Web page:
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Frozen fruit dollar sales rose slightly in 2011.
Better positioning can lead to increased frozen fruit sales.
In-store sampling and instructional selling can help sales too.
The winter months can offer opportunities to increase frozen fruit sales, but in order for retailers to tap that potential, experts say they need to consider implementing some new merchandising techniques. They include moving frozen fruit to the produce section, holding sampling events and educating consumers about the potential flavor and nutrition benefits frozen fruit can offer over fresh produce.
The frozen fruit category saw total sales of more than 111 million units in 2011, a 0.66-percent decrease over the previous year, according to Chicago-based market research firm SymphonyIRI Group. The dollar value of those sales represented a 1.47-percent increase over the previous year to more than $380 million. Private label frozen fruit products accounted for the majority of those sales, bringing in more than $281 million in 2011, a 3.55-percent increase over the previous year. Experts say there’s room to grow those sales significantly, but retailers will have to make some changes.
“There’s a big opportunity for frozen fruit, but I think there’s still the competitive nature of the fresh produce, which is generally positioned at the front of the store versus the back,” says Darren Tristano, executive vice president of Chicago-based foodservice consulting firm Technomic Inc. “I think for frozen fruit to really grow, supermarkets may need to consider moving those frozen fruits into the actual produce area…because if it’s positioned in the back in the frozen food section, [customers] don’t always think of it as ‘fresh-frozen,’ they just think of it as frozen.”
If moving frozen fruit to the produce area isn’t an option, Vanessa Beltran, business manager for Thousand Oaks, Calif.-based Dole Food Co. Inc., suggests at least moving it next to frozen vegetables and giving it a little more space.
“Right now, consumers have a hard time finding [frozen fruit],” she said. “It’s usually placed in the frozen dessert section or with the pie fillings, which is not the best place to find frozen fruit, which is really healthy. We encourage retailers to place frozen fruit next to frozen vegetables, which makes it really easy for consumers to shop both of these ingredients.”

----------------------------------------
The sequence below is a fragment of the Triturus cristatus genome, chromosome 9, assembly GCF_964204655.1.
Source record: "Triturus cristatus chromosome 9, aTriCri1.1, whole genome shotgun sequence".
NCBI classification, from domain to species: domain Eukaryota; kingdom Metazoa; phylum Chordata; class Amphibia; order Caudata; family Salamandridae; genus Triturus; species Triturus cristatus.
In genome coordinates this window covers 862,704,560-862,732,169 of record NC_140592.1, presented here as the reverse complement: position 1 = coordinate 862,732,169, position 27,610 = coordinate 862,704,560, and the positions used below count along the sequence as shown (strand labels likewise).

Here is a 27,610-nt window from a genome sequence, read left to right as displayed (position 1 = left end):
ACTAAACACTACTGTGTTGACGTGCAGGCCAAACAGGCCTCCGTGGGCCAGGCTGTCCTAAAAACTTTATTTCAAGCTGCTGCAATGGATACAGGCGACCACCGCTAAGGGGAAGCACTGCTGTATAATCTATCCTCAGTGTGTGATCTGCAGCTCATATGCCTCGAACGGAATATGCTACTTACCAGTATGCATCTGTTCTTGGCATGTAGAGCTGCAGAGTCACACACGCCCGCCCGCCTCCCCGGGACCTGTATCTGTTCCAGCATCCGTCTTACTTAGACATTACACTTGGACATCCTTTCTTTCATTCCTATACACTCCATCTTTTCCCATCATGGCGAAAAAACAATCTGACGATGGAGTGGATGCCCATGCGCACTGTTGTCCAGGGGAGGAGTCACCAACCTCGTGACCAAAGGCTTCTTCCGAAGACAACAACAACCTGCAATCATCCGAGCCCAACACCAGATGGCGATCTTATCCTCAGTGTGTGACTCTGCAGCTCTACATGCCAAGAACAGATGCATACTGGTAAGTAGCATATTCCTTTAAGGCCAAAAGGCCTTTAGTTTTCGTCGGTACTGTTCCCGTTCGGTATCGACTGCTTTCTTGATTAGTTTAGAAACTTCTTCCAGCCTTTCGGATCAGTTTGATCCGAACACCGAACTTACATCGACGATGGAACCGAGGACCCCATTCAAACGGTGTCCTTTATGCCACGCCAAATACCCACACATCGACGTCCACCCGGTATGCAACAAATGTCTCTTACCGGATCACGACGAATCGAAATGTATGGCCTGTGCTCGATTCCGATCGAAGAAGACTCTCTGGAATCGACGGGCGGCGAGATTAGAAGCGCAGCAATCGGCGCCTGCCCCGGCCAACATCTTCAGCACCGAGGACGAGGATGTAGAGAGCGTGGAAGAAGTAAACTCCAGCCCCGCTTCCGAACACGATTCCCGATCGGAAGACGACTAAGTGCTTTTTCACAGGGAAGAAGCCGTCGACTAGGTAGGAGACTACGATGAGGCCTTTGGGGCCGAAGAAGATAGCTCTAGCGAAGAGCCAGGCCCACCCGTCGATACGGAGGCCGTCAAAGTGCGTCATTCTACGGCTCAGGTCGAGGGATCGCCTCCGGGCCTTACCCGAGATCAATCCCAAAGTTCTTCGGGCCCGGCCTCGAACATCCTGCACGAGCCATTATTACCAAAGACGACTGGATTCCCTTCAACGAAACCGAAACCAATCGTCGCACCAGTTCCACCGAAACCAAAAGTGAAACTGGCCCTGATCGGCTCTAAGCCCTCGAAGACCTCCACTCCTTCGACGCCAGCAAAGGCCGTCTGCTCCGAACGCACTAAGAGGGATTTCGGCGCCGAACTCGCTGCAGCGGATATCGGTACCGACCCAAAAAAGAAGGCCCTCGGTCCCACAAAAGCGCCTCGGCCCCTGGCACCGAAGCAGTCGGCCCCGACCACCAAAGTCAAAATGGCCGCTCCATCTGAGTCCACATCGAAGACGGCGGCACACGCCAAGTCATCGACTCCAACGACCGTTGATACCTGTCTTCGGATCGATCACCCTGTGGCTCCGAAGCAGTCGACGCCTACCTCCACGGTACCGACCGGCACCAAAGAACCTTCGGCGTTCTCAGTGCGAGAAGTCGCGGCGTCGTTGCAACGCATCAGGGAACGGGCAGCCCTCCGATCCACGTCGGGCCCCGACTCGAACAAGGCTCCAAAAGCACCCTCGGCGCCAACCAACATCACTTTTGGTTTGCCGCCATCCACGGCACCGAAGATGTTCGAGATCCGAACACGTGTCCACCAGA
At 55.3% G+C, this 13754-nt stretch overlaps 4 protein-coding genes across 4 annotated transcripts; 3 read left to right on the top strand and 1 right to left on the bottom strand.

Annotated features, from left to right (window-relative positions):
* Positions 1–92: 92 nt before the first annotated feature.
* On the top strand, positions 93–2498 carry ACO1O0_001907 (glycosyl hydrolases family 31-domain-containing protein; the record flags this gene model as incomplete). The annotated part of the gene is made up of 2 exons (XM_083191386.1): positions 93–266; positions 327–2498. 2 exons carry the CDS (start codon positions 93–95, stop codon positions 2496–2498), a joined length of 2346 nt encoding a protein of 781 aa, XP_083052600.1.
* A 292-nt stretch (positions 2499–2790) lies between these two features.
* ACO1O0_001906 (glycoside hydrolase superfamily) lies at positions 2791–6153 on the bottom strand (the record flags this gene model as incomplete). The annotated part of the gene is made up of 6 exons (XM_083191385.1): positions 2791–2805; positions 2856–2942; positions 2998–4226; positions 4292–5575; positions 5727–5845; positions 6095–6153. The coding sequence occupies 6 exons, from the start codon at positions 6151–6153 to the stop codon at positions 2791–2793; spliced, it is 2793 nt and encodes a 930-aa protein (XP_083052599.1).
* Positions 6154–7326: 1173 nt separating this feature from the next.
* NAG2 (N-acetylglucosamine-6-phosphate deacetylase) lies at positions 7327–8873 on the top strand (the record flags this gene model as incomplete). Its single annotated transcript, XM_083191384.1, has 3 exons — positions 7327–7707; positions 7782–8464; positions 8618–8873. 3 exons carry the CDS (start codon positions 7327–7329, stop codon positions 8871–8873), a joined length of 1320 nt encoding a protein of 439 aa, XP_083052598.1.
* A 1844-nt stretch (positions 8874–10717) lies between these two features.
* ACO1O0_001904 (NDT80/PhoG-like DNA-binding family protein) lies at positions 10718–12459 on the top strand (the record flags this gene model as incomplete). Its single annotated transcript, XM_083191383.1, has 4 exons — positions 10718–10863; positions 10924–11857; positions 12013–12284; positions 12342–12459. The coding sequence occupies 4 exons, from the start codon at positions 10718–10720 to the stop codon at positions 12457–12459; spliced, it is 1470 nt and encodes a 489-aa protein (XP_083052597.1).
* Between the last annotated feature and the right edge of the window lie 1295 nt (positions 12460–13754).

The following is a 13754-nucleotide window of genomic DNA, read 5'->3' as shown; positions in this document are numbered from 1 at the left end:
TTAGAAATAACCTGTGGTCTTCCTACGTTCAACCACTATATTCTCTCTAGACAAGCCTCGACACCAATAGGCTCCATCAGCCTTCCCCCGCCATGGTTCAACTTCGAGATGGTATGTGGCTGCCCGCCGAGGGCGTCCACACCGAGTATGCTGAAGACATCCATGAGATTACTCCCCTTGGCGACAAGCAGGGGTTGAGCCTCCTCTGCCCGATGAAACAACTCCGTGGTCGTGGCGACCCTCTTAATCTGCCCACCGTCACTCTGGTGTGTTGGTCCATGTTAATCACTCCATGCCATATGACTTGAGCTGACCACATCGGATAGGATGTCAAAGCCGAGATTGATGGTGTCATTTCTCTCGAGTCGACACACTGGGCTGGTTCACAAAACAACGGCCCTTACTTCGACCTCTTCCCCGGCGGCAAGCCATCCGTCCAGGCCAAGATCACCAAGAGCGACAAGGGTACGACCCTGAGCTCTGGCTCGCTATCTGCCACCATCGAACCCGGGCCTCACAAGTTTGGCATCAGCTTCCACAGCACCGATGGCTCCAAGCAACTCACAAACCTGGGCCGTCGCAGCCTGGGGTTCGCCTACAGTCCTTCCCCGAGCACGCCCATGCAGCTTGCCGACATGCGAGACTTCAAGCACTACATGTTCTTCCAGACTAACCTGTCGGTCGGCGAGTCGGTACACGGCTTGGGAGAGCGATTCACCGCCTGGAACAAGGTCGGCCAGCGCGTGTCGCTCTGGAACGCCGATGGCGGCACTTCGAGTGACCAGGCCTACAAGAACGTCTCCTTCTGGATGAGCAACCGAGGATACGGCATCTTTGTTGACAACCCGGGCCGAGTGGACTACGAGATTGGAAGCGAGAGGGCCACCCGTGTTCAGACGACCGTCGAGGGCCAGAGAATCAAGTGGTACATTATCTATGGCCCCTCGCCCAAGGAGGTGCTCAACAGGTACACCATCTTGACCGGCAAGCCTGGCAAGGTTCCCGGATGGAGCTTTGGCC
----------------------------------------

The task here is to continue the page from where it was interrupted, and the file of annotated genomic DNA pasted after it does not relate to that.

But frozen fruit isn’t as familiar as frozen vegetables, so customers may require a bit of education via in-store signage, frozen fruit packaging or advertising circulars to warm up to the idea.
“You have to help people with frozen,” says Richard George, professor of food marketing at St. Joseph’s University in Philadelphia. “’What do I do with it? What is frozen fruit? What happens when you freeze fruit?’ People think that’s not a good thing, so there’s a lot of education that should happen here.”
Of course, one of the best ways to show customers what frozen fruit tastes like is to offer them a bite, so Phil Lempert, editor of SuperMarketGuru.com and The Lempert Report, advocates sampling as a means to get the word out.
“It’s about sampling these fruits,” he says, “just in little cups or spoons, and putting up signage that compares the taste, nutrient value and price.”
Of course, not all retailers face the same issues. For southern retailers, winter is a peak time for fresh produce.
But even in warm climates, customers are concerned with the lifespan of their fruit, and retailers can benefit from promotional efforts that remind customers that frozen fruit offers the benefit of ripeness without a time window.